Rockefeller believed that because entry costs were so low in oil drilling and refining, the market was glutted with crude oil with high levels of waste. Accordingly, the theory of free competition did not work well when there was such a mix of large, medium and small firms, believing that the weak ones drove prices below production costs, thus hurting even large firms (Poole 2000). His solution was a market with a few vertically integrated firms, "in effect an oligopolistic market," which is what other industrial sectors eventually evolved into (Poole 2000).
Keith Poole, Professor of Political Science at the University of Houston, writes, "What makes oil stand out is that it happened by design - as the result of a plan formulated by a single person - John D. Rockefeller" (Poole 2000). It was during 1871, that Rockefeller devised his plan for consolidating all the refining firms into one organization, and while there are no written records, Rockefeller and Flagler both admitted some thirty years later that this was indeed when they designed their master plan (Poole 2000). Moreover, it was in 1871 when all the major banks in Cleveland joined the Standard Oil organization and loaned Rockefeller and Flagler whatever they needed to expand (Poole 2000).
By December 1871, Rockefeller and Flagler began buying up all their competitors in Cleveland, beginning with the strongest refineries first. Rockefeller believed that by buying the weak ones first, he would later be confronted with high prices and stiffer resistance, thus he first approached the strongest ones first (Poole 2000). Rockefeller's technique was always the same:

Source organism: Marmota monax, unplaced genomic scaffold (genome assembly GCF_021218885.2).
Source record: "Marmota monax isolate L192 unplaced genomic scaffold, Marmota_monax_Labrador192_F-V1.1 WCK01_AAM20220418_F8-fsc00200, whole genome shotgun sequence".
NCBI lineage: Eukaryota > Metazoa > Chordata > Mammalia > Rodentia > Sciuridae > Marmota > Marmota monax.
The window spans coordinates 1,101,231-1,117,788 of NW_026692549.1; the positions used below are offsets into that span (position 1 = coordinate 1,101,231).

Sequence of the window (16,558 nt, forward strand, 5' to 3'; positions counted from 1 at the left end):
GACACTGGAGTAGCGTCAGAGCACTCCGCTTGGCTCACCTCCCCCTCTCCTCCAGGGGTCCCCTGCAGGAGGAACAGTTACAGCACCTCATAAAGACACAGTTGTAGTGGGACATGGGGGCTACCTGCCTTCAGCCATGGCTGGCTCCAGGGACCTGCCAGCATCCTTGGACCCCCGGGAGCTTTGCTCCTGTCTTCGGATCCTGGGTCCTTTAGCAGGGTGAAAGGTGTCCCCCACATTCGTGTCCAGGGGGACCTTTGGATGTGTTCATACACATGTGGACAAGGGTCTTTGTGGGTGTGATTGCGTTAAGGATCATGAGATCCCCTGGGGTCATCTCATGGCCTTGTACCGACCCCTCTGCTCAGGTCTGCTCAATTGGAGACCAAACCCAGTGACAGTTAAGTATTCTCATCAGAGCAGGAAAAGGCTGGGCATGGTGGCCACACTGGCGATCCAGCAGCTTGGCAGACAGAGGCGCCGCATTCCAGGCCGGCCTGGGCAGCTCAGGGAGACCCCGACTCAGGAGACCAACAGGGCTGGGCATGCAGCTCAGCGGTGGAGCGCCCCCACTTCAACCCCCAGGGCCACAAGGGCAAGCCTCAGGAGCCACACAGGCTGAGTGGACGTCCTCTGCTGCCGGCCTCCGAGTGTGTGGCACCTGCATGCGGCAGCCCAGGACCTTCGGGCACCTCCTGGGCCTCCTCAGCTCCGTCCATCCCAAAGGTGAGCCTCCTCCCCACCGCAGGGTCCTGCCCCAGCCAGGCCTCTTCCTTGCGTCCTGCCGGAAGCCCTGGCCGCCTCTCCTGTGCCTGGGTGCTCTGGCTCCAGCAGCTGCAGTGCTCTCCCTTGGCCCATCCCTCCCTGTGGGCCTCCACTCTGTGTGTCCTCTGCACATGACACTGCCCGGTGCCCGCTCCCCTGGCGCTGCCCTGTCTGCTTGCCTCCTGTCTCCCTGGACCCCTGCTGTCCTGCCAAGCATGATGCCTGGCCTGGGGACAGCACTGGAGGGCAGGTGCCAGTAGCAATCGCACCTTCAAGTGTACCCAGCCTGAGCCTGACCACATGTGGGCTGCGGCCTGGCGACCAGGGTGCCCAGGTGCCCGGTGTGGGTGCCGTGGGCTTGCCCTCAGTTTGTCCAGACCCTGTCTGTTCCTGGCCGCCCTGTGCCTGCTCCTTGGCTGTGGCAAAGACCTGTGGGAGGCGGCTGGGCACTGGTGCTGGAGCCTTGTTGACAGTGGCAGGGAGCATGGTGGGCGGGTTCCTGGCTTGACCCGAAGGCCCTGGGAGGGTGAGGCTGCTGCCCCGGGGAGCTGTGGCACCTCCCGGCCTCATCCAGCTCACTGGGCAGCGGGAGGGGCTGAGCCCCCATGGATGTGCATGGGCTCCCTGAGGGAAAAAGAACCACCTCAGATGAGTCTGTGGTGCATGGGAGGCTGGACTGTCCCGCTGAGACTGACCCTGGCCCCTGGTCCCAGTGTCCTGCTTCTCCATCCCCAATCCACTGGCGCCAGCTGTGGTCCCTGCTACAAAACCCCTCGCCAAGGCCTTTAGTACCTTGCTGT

The merger would be effected by an increase in the capitalization of The Standard Oil. The rival refinery would be appraised and the owners would be given Standard Oil stock in proportion to the value of their property and good will and they would be made partners in Standard Oil. The more talented owners would also be brought into the Standard Oil management.
If they insisted upon cash they received it (Poole 2000).
Although some owners later complained that Rockefeller had treated them unfairly, the evidence is overwhelming that they were all paid fair, even generous, prices for their property, and if they had been smart enough to take Standard Oil stock, they would have ended up very rich (Poole 2000).
Rockefeller moved swiftly, and by spring of 1872, he had bought and/or merged with almost all the refineries in Cleveland. The poorly constructed refineries were dismantled, and the better one were upgraded to Rockefeller's standards (Poole 2000).
Jabez A. Bostwick was brought into the company along with his oil refineries on Long Island and on New York Harbor, and in 1873, he acquired Devoe Manufacturing Company on Long Island, and Chess, Carley and its distribution system in Louisville, Kentucky (Poole 2000). By 1874, Standard started building its own pipeline system using Bostwick and Company (Poole 2000).